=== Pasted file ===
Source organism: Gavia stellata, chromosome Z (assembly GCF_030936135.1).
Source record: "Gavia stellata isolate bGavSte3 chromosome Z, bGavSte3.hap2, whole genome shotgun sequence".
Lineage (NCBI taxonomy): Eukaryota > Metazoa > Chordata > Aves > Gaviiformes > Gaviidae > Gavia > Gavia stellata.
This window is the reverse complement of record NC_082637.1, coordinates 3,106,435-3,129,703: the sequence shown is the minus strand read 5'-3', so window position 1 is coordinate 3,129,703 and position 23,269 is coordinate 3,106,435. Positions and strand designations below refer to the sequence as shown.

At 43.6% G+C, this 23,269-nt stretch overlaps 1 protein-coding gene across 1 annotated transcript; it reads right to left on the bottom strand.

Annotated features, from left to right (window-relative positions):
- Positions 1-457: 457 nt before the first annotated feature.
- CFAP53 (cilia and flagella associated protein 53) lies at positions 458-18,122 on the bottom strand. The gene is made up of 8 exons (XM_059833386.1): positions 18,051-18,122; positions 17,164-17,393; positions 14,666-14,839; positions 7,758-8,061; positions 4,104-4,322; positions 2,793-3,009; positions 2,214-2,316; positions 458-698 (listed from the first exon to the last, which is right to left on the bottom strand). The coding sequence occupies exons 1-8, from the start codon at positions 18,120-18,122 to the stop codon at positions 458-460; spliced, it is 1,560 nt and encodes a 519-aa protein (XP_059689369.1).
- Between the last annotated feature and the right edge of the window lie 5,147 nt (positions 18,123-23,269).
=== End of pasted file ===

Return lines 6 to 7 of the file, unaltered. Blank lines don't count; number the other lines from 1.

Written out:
Annotated features, from left to right (window-relative positions):
- Positions 1-457: 457 nt before the first annotated feature.